Tears of hope and joy hold me to every word he says...
Wednesday, October 29, 2008
Monday, October 27, 2008
Our compost isn't very scientific, we throw whole corn cobs, butter wrappers and all kinds of food items, non-chopped, into our compost bin. If it looks dry, we water it. If it needs a good turn, it gets turned. That's about it. It has never stunk enough for me to say, "Man, that compost stinks!". Composting this way may take a bit longer to really "live" -as I like to call it- but seeing how we are still town folk, and aren't in need of an abundant amount of fresh compost to liven up our large garden space, it works.
My dream/future compost area will contain three large bins and a nice big chopping block. When needed, I will make my way out to the compost bins in my muddy boots, pick up my big ol' knife -I like to think of it as a machete- and chop away at the weeks compost collection. After doing this, I will so lovingly turn it into the composting compost.
Yep, that's my dream compost. You may think this seems a little odd, to dream about future composting, but my compost dream represents so many life changes. Changes that include acres and a yearning for self-sufficiency. A life that provides what is needed and teaches us what truly is needed. The life that is so pressing to get to, I feel at times I am not doing enough to get there. I constantly have to remind myself that these things can take time and the right time will come for our family.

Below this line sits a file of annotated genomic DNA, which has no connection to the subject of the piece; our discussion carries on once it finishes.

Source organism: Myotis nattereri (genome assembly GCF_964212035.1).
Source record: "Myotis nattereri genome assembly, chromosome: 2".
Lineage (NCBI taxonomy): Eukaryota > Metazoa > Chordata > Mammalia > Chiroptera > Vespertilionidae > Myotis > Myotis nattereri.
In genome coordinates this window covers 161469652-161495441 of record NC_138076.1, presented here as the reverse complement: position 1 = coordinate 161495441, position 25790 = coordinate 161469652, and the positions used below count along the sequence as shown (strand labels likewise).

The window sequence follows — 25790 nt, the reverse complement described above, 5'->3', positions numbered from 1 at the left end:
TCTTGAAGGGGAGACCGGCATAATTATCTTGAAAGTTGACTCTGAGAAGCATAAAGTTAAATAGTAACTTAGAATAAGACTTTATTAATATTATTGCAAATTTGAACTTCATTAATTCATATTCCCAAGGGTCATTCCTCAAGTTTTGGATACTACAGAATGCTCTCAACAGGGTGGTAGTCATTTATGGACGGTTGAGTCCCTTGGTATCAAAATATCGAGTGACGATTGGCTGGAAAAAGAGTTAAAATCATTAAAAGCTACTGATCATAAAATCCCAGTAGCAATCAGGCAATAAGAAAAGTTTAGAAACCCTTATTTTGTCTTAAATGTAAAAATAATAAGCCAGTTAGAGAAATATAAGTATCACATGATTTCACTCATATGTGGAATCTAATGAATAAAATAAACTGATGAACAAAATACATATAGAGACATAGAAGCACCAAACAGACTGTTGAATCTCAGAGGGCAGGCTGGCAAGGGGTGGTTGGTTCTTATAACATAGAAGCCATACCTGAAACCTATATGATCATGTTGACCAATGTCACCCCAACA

Until I have my dream composting area, I am happy with our system and will stick to it. Because, wouldn't cha know it, compost happens...even when you aren't looking.
Now Humanure...that a whole different ballgame we would love to get scientific about.
Friday, October 24, 2008
Nothing says fall like the smell of spiced plum jam cooking on the stove. The second it hits my taste buds, I am transported back to being five years old, coming home from kindergarten and watching my grandmother and mom jammin' away. The afternoon would end with hot toast and a dollop of the spiced goodness. How very happy it makes me to do the same for my girls now.
Spiced Plum Jam
3 lbs. ripe plums (unpeeled)
1/2 c. water
Juice of one lemon
1/2 tsp. ground cloves
1 tsp. cinnamon
7 1/2 c. sugar
1/2 bottle Certo